I enjoy surfing the net to find recipe inspiration and scrolling through Forums to tap into ideas from others for easier food. One such idea was a Zip-Lock Omelette. A way of cooking an omelette in a Zip-Lock bag with it’s filling that was fuss-free and quick to make – I just had to try it out.
Now there was some method in this ‘culinary madness’ (this was my husband’s thoughts on this – he likes my quick omelette pan method) because I could see the advantages of making an omelette for many in just one operation rather than standing at the stove (and in this weather) like a short-order chef.
Made this way, diners can pick up a bag, add their egg mixture and bespoke personal ingredients, seal, pop in a pan of simmering water and hey presto! it will be ready 13-15 minutes later (depending upon how you like yours cooked) and ready to slide onto a plate.
But does it work?
It sure does, and whilst slightly different to the omelette pan method I think very good. No need for adding unnecessary extra fat too in the omelette pan, no watching over and need for constant attention, prepare-ahead certainly, and very presentable.
As for fillings I have tinkered with adding cooked bacon, ham, mushrooms, flaked fish and roasted vegetables; chopped smoked salmon, herbs and other seasonings; grated, crumbled and chopped cheese of all kinds; and they have all worked well.
I also have offered toppings like salsa and diced avocado for a final flourish – you might also like some hot sauce or low-sugar ketchup.
The one you see above on my bariatric portion plate was a 2-egg one with red onion, cheese, tomato, elephant garlic scrapes (bit like young asparagus) and a little ham. I also spooned over some tomato salsa and it made a filling breakfast or brunch dish for me as a long-term post-op. You can of course make a smaller one with just one egg but I would suggest you shorten the cooking time to about 8-10 minutes (but untried).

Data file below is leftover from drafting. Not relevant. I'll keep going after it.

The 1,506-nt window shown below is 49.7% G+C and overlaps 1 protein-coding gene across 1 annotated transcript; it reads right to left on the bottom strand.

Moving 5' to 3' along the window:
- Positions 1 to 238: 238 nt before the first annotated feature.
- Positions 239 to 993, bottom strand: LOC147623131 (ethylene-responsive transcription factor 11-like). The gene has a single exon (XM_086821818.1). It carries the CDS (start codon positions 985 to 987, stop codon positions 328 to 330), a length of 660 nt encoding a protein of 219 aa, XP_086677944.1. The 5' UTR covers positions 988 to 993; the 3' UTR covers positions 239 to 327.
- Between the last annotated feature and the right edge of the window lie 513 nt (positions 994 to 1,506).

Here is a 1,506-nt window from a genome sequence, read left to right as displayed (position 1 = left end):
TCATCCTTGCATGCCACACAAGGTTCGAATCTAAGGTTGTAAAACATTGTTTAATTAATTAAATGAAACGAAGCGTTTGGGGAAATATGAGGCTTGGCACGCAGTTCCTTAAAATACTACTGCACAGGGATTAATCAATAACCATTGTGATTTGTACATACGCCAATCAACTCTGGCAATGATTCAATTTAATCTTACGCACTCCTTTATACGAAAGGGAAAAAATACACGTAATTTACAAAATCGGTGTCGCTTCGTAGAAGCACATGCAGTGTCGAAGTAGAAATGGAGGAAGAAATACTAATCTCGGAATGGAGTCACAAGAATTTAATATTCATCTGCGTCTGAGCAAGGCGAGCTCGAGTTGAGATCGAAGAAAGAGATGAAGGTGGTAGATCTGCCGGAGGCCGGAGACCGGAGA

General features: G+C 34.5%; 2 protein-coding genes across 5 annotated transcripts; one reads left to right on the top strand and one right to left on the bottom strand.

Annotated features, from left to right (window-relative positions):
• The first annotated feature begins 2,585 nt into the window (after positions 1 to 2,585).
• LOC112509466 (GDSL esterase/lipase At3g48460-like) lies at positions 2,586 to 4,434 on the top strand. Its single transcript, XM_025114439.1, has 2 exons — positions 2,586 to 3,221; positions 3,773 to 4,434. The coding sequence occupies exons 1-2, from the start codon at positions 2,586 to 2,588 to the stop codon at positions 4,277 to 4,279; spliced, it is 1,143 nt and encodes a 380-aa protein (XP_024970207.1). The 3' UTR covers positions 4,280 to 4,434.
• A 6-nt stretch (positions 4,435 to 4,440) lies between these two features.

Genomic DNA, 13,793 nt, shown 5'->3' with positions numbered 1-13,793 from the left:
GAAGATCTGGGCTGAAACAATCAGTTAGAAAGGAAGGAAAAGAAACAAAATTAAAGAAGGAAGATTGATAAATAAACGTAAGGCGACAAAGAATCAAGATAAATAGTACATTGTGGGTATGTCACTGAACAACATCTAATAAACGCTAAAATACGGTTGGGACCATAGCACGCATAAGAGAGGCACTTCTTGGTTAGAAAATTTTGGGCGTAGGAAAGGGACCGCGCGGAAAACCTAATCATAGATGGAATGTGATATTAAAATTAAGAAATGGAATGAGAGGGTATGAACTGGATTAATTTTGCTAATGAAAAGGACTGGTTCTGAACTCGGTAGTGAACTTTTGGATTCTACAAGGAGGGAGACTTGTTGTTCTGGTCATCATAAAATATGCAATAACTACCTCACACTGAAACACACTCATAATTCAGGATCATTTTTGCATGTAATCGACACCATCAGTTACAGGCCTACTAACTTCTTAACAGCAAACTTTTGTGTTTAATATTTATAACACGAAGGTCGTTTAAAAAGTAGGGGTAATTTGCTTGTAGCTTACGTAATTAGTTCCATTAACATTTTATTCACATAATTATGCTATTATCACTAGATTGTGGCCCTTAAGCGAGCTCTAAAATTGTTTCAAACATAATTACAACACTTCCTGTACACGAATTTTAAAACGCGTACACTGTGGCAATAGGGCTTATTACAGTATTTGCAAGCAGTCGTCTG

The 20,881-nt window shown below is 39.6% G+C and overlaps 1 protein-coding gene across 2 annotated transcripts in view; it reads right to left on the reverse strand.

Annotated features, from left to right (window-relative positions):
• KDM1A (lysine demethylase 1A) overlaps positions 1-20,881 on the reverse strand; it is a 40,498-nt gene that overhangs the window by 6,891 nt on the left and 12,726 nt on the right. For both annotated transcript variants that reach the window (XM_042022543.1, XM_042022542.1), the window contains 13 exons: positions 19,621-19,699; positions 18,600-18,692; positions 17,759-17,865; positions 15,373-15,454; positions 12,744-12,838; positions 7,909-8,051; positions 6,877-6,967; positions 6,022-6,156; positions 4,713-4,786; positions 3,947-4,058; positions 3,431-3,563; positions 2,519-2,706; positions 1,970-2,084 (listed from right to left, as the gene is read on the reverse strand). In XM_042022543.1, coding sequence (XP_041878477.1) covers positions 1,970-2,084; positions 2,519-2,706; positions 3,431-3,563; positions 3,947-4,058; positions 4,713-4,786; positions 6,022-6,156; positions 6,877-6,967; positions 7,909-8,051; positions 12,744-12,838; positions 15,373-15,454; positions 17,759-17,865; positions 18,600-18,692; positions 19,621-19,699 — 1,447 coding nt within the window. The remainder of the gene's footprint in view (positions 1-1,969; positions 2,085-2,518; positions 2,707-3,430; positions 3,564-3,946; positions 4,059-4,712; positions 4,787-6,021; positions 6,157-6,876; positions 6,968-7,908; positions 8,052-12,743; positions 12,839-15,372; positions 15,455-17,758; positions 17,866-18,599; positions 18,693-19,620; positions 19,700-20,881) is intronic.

2 medium eggs, beaten
salt and freshly ground black pepper
your choice of filling ingredients (see above, about 1 tbsp of each chosen)
your choice of toppings (optional)
- Beat the eggs with salt and pepper to taste. If you are not adding any fillings and having plain then I suggest you add 2 tbsp low-fat milk to the eggs but this generally isn’t necessary when making an omelette with filling ingredients that offer some moisture.
- Pour into a small zip-lock or zip-seal food and freezer bag (mine were about 7-inches/180 cm square). Add your chosen filling ingredients and shake well to combine.
- Meanwhile, bring a pan of water to the boil. I have made about 6-8 omelettes in separate bags in a large pan and believe that’s about the maximum you can keep track of. Most bags can be labelled (using a marker pen) with the diners’s name to save confusion later.
- Immerse into the simmering water and cook for 13-15 minutes, checking after about 12-13 minutes for ‘doneness’ – cook until the omelette is set to your required satisfaction.
- Remove from the pan, open the zip-lock and slide onto a plate to serve. Spoon over any chosen toppings to serve if liked.
WLS PORTION: ½-1
V suitable for Vegetarians
CALORIES PER PORTION: (PLAIN OMELETTE) 170
PROTEIN: 15.1 g
CARBOHYDRATE: 2.4 g
FAT: 11.2 g
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